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Sectarian Tensions in Yemen and the Arabian Peninsula Research Paper

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Updated: Jan 20th, 2021


Yemen has been affected by numerous political wrangles. The current war between two political rivals has torn the country into two distinctive blocs. The strategic position of Yemen has also made the country a target for international terror. Additionally, it has also ensured that any war in the region will spill over to other nearby regions. This paper looks at the sectarian tensions in the region and potential spill over the entire Arabian Peninsula. The paper offers a detailed background, analysis, and recommendations for the problem stated.


The issue that will be addressed in this paper will revolve around the dangers of the current civil war in Yemen and how the impacts of the war can affect other countries within the same region and presented to the United Nations to assist in reducing the effects of the war in Yemen itself and the neighbouring countries.


In order to understand the relevance of drafting a policy to combat the Yemen war, it is essential first to understand how vital Yemen is in the Gulf Cooperation Council. The GCC includes numerous countries in the region. Although Yemen is not a GCC member, it provides the link between the world and the GCC.

Yemen has been at war since March 2015. The central issue that has caused what is now referred to as the Yemeni 2015 civil war is a drift between political rivals. The Southern separatists, who are supporters of Mansur Hadi, the official president of Yemen have been at war with the Houthi forces that support the former president of the country, Ali Saleh. The fight is over power, but it has affected the economy and other social sectors. It suffices to mention that the impacts of the war have not only been felt in Yemen, but also in other parts of the world. The main point of entry for the world to Yemen is the Gulf of Aden, which also serves as a vital sea route.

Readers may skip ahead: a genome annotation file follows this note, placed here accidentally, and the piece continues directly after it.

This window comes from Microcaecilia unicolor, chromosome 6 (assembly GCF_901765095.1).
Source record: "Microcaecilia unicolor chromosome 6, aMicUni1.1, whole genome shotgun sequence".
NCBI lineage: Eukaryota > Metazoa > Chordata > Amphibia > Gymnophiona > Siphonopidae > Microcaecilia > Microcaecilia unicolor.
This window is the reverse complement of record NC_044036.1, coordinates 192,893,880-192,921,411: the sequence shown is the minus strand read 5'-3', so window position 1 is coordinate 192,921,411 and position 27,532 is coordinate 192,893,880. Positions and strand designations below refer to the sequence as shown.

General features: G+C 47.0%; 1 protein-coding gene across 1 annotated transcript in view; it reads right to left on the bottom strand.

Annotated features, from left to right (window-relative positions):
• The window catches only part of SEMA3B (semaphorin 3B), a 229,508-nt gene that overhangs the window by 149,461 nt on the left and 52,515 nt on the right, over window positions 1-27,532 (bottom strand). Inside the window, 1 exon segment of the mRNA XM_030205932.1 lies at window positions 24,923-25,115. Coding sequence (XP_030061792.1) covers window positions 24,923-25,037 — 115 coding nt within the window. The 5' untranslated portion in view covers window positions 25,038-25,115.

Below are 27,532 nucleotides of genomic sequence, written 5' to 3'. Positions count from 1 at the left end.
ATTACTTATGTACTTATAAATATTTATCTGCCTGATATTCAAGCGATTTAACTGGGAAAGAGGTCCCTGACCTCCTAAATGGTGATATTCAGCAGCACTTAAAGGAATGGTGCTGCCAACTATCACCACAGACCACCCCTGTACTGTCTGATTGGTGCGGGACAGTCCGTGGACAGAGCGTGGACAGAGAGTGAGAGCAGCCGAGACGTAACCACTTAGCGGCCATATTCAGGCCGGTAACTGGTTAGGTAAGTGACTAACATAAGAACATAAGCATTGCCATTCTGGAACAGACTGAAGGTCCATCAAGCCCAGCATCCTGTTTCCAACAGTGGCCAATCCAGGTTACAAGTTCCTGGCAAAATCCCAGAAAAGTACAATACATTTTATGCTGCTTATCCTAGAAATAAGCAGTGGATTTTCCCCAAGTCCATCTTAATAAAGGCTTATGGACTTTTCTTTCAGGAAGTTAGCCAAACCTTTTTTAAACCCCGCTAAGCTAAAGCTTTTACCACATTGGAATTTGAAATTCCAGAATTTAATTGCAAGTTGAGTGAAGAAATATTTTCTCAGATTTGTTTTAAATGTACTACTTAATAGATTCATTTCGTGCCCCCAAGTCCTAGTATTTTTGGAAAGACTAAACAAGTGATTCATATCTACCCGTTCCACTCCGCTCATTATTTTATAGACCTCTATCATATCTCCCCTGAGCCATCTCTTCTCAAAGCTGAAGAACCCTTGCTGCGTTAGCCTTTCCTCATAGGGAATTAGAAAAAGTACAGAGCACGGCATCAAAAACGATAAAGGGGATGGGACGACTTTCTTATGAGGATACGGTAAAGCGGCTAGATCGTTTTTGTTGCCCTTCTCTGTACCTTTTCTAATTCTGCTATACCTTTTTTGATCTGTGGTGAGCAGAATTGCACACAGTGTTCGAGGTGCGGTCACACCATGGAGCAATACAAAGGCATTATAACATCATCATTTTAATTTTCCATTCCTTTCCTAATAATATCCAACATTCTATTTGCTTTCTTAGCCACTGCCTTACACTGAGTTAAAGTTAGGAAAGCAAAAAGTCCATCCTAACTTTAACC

It suffices to mention that the current president of Yemen, Mansur Hadi, was based in Aden before he was forced by the Houthi to abandon his residence. The president had installed a combined task force to fight pirates and other unwanted foreigners in the Gulf of Aden (Upadhyaya 135).

Looking at the potential spill, the first thing that comes to mind is the oil industry that is dominated by Dubai. As mentioned, the Gulf of Aden is a crucial sea route. Many oil ships pass through this region to then proceed to their destination. With the removal of President Hadi, the route becomes open to all manner of politics and banditry. The world economy relies heavily on the oil business. Thus, any government or group that controls the Gulf of Aden will also control part of the world economy.

Two of the countries that will be hit by a spillover are Saudi Arabia and Oman as they are both very close to Yemen (Rayman 1). The Houthi will open doors for terrorists to attack these peaceful areas in an attempt to control the one thing that the region is well known for oil.

At this juncture, it is important to state why a policy is needed to deal with the war. Even though Saudi Arabia has been keen on helping President Hadi resume power and end the war, challenges have been faced in the process (Ahmed 1). The state of Yemen has remained vulnerable due to these challenges. As mentioned, President Hadi fled from Aden to save his life. However, this prompted the Houthi to take over Aden, including the Gulf of Aden.